Researchers reveal properties in heat transfer and flow morphology of boundary flow in rotating thermal convection
Guang-Yu DING | 12/07/2023

Natural convection under the influence of rotation occurs widely in many geo- and astro-physical environments, as well as in industrial applications. Rotating thermal convection serves as an essential fundamental physical system to investigate such systems. Most rotating thermal convection systems in nature do not have well-defined lateral boundaries. But for most practical systems, such as experiments and industrial applications, lateral boundaries are unavoidable.

In the 1990s, researchers discovered the existence of special flow structures near the sidewalls of a convection system, referred to as the wall modes. Even in systems with significant thermal driving and high turbulent intensity, boundary flow structures with features analogous to the wall modes can still be observed. Such boundary flows have distinguishing features with the bulk in terms of heat transfer and flow morphology. However, due to the lack of systematic understanding of the boundary flows, the discrepancy between experiments (with boundary flows) and the simulations in periodic boundary conditions (without boundary flows) remains poorly understood.

Chair Professor Ke-Qing Xia’s research group from the Center for Complex Flows and Soft Matter Research and the Department of Mechanics and Aerospace Engineering at the Southern University of Science and Technology (SUSTech) has recently produced a quantitative study on the heat transfer of the boundary flows in rotating thermal convection systems. Their study has determined the scaling law for the heat transfer efficiency of the boundary flow and provided a theoretical explanation. Such result offers crucial information for unifying previous results for rapidly rotating thermal convection from various experimental and numerical studies.

Their paper, entitled “Heat transport and flow morphology of geostrophic rotating Rayleigh-Bénard convection in the presence of boundary flow”, has been published in the Journal of Fluid Mechanics and selected as a cover article.

To address this issue, Professor Ke-Qing Xia’s group conducted a series of direct numerical simulations. To obtain the quantitative description of the boundary flow, they decomposed the boundary flow and the bulk based on the velocity field. They found that the heat transfer of the bulk region is similar to systems using periodic boundary conditions (Figure 1a). As for the boundary flow, this numerical study provides quantitative results and theoretical explanations for the heat transfer efficiency of boundary flows for the first time (Figure 1b). Combining the contributions from the boundary flow and the bulk, one will then be able to unify the global heat transfer efficiency obtained from experiments and numerical simulations using periodic boundaries.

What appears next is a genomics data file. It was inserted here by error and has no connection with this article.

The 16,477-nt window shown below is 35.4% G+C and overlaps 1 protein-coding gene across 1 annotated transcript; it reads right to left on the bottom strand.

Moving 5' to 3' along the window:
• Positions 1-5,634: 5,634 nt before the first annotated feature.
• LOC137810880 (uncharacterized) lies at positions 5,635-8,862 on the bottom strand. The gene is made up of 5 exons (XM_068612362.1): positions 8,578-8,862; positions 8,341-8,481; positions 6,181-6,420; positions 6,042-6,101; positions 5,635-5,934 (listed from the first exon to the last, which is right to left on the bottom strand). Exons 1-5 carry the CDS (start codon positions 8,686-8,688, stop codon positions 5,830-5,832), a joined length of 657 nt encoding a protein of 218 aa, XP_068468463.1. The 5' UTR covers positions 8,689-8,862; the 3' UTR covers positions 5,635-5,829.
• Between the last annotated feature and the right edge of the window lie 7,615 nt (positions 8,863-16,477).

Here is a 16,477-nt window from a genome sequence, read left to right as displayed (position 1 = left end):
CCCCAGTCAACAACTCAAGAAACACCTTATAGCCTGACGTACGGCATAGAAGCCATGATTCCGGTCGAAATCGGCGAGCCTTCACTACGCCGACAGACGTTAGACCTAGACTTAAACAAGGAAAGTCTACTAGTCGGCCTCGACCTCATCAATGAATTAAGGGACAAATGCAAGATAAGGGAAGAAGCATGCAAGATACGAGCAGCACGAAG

Figure 1 . Heat transfer efficiency for (a) the bulk and (b) the boundary flow

In addition to heat transfer, the study also discovered the transition of flow morphology of the boundary flows. At lower thermal driving intensities, the flow structure of boundary flows appears in a coherent state, similar to the structure of the wall modes (Figure 2a). However, as the thermal driving enhances, the coherent boundary flow suddenly breaks into vortices (Figure 2b). Moreover, this collapse of flow coherency is accompanied by a sharp decrease in local heat transfer efficiency (Figure 1b insert).

Figure 2. Streamlines for (a) coherent boundary flow state and (b) vortical boundary flow state

These findings provide insights and a foundation for unifying experimental and numerical simulation results under different lateral boundary conditions, bridging a gap in the field of rotating thermal convection. Furthermore, the study shows the connection between the flow morphology and heat transfer in the boundary flow and constitutes an important reference for future studies in the field of rotating thermal convection.

Dr. Guang-Yu Ding, a postdoctoral fellow in Professor Ke-Qing Xia’s group, is the first author of the paper. Chair Professor Ke-Qing Xia is the corresponding author, and SUSTech is the first affiliation unit.

This work was supposed by the National Natural Science Foundation of China (NSFC) and the Hong Kong Research Grants Council.


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2023, 12-07
By Guang-Yu DING

From the Series


Proofread ByAdrian Cremin, Yingying XIA

Photo ByDepartment of Mechanics and Aerospace Engineering


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